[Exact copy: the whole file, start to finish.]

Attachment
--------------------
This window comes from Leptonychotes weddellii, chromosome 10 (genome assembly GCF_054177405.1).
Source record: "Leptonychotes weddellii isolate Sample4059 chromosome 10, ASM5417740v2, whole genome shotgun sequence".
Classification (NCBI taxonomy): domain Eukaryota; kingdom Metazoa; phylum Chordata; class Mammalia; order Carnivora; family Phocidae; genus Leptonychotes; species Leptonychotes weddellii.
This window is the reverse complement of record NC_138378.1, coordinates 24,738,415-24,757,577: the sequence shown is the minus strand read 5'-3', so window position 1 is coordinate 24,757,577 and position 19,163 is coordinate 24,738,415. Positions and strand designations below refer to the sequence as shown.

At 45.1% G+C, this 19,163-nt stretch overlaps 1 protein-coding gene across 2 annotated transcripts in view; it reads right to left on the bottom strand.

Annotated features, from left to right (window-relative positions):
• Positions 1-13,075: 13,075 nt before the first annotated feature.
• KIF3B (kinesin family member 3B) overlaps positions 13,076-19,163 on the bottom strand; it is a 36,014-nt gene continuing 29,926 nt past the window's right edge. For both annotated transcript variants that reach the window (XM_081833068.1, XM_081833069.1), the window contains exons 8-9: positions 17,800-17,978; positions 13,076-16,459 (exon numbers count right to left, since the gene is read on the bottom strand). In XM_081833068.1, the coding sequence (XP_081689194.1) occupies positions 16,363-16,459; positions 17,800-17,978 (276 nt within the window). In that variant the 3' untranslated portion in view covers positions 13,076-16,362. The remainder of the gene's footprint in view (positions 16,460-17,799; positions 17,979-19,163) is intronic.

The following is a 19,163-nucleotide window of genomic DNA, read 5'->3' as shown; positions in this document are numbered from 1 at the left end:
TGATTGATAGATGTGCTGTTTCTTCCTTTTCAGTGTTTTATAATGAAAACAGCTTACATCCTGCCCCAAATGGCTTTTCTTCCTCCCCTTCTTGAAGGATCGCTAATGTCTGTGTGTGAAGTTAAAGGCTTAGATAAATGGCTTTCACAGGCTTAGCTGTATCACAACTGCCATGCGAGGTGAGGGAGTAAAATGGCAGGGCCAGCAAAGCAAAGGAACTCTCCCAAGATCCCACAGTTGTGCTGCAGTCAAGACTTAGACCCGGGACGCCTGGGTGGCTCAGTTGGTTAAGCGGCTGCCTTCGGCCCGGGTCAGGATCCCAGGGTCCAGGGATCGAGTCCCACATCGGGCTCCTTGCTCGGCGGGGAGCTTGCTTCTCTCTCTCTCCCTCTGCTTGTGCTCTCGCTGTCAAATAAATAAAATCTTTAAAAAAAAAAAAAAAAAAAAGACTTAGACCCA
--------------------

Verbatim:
This window comes from Leptonychotes weddellii, chromosome 10 (genome assembly GCF_054177405.1).
Source record: "Leptonychotes weddellii isolate Sample4059 chromosome 10, ASM5417740v2, whole genome shotgun sequence".
Classification (NCBI taxonomy): domain Eukaryota; kingdom Metazoa; phylum Chordata; class Mammalia; order Carnivora; family Phocidae; genus Leptonychotes; species Leptonychotes weddellii.
This window is the reverse complement of record NC_138378.1, coordinates 24,738,415-24,757,577: the sequence shown is the minus strand read 5'-3', so window position 1 is coordinate 24,757,577 and position 19,163 is coordinate 24,738,415. Positions and strand designations below refer to the sequence as shown.

At 45.1% G+C, this 19,163-nt stretch overlaps 1 protein-coding gene across 2 annotated transcripts in view; it reads right to left on the bottom strand.

Annotated features, from left to right (window-relative positions):
• Positions 1-13,075: 13,075 nt before the first annotated feature.
• KIF3B (kinesin family member 3B) overlaps positions 13,076-19,163 on the bottom strand; it is a 36,014-nt gene continuing 29,926 nt past the window's right edge. For both annotated transcript variants that reach the window (XM_081833068.1, XM_081833069.1), the window contains exons 8-9: positions 17,800-17,978; positions 13,076-16,459 (exon numbers count right to left, since the gene is read on the bottom strand). In XM_081833068.1, the coding sequence (XP_081689194.1) occupies positions 16,363-16,459; positions 17,800-17,978 (276 nt within the window). In that variant the 3' untranslated portion in view covers positions 13,076-16,362. The remainder of the gene's footprint in view (positions 16,460-17,799; positions 17,979-19,163) is intronic.

The following is a 19,163-nucleotide window of genomic DNA, read 5'->3' as shown; positions in this document are numbered from 1 at the left end:
TGATTGATAGATGTGCTGTTTCTTCCTTTTCAGTGTTTTATAATGAAAACAGCTTACATCCTGCCCCAAATGGCTTTTCTTCCTCCCCTTCTTGAAGGATCGCTAATGTCTGTGTGTGAAGTTAAAGGCTTAGATAAATGGCTTTCACAGGCTTAGCTGTATCACAACTGCCATGCGAGGTGAGGGAGTAAAATGGCAGGGCCAGCAAAGCAAAGGAACTCTCCCAAGATCCCACAGTTGTGCTGCAGTCAAGACTTAGACCCGGGACGCCTGGGTGGCTCAGTTGGTTAAGCGGCTGCCTTCGGCCCGGGTCAGGATCCCAGGGTCCAGGGATCGAGTCCCACATCGGGCTCCTTGCTCGGCGGGGAGCTTGCTTCTCTCTCTCTCCCTCTGCTTGTGCTCTCGCTGTCAAATAAATAAAATCTTTAAAAAAAAAAAAAAAAAAAAGACTTAGACCCA